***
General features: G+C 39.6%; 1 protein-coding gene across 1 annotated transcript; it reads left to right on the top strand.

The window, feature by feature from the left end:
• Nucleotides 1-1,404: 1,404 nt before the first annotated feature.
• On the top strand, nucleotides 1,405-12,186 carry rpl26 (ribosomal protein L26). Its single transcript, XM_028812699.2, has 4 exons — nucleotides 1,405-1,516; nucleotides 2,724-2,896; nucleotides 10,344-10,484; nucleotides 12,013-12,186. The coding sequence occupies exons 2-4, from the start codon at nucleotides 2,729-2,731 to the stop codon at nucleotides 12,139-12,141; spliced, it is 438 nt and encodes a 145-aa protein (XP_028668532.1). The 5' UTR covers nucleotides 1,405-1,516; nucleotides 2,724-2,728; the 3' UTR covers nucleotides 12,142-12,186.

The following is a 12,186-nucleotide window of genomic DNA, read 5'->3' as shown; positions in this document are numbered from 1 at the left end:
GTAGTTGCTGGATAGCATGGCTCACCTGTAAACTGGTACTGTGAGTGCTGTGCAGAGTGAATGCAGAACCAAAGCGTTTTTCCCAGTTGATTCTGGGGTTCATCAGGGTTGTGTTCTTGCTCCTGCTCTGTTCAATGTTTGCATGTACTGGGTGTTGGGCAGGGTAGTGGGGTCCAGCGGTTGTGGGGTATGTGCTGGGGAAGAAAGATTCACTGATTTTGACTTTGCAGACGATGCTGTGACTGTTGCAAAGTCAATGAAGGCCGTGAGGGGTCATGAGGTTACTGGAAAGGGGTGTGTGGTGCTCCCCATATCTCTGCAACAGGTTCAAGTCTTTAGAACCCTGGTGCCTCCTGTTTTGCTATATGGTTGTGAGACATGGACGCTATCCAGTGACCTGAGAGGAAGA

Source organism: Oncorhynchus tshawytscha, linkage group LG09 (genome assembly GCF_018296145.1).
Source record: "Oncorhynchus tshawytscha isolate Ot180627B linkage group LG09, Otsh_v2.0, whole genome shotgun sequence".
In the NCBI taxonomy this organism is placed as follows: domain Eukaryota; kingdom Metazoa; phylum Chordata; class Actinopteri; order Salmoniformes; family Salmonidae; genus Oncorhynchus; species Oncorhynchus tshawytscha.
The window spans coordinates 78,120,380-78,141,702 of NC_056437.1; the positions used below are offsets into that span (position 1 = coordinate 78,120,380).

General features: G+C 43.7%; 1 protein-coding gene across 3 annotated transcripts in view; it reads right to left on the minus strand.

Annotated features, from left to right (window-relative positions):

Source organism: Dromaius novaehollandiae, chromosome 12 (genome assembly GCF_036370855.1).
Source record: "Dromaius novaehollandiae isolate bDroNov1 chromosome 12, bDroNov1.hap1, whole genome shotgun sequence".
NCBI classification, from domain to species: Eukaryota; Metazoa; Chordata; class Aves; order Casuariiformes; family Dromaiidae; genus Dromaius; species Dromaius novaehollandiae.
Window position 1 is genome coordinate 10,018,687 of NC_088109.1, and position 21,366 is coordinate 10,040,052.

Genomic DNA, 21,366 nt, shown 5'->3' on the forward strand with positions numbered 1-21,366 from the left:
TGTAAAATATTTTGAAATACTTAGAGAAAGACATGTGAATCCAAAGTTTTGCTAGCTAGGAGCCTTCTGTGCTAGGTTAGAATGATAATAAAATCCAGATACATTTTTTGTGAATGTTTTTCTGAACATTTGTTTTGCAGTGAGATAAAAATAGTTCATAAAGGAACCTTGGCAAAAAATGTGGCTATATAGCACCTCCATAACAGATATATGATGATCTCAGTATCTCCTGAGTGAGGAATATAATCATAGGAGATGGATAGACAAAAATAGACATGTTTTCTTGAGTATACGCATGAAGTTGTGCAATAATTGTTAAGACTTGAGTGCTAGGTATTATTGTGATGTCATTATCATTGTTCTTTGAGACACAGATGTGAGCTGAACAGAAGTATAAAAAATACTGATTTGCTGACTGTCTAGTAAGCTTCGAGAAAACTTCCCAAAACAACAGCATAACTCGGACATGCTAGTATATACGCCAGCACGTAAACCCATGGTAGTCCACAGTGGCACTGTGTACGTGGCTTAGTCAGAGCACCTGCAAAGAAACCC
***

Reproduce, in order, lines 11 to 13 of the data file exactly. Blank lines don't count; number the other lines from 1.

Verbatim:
General features: G+C 43.7%; 1 protein-coding gene across 3 annotated transcripts in view; it reads right to left on the minus strand.

Annotated features, from left to right (window-relative positions):

Source organism: Dromaius novaehollandiae, chromosome 12 (genome assembly GCF_036370855.1).